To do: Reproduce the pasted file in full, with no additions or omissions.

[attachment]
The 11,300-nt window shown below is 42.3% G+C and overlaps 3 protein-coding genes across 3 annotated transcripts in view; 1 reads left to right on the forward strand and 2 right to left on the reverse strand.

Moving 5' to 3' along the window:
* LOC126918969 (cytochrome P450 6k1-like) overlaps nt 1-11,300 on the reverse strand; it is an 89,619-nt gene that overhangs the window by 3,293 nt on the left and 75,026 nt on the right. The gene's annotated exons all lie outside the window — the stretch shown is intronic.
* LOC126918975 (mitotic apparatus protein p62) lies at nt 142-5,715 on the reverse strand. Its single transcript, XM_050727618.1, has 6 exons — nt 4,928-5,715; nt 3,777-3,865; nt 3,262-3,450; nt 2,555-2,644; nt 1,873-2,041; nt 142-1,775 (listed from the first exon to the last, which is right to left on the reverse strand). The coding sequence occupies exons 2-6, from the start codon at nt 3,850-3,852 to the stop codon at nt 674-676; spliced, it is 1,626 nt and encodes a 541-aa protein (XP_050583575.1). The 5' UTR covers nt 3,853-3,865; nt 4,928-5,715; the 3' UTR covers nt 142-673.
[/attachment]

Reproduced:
The 11,300-nt window shown below is 42.3% G+C and overlaps 3 protein-coding genes across 3 annotated transcripts in view; 1 reads left to right on the forward strand and 2 right to left on the reverse strand.

Moving 5' to 3' along the window:
* LOC126918969 (cytochrome P450 6k1-like) overlaps nt 1-11,300 on the reverse strand; it is an 89,619-nt gene that overhangs the window by 3,293 nt on the left and 75,026 nt on the right. The gene's annotated exons all lie outside the window — the stretch shown is intronic.
* LOC126918975 (mitotic apparatus protein p62) lies at nt 142-5,715 on the reverse strand. Its single transcript, XM_050727618.1, has 6 exons — nt 4,928-5,715; nt 3,777-3,865; nt 3,262-3,450; nt 2,555-2,644; nt 1,873-2,041; nt 142-1,775 (listed from the first exon to the last, which is right to left on the reverse strand). The coding sequence occupies exons 2-6, from the start codon at nt 3,850-3,852 to the stop codon at nt 674-676; spliced, it is 1,626 nt and encodes a 541-aa protein (XP_050583575.1). The 5' UTR covers nt 3,853-3,865; nt 4,928-5,715; the 3' UTR covers nt 142-673.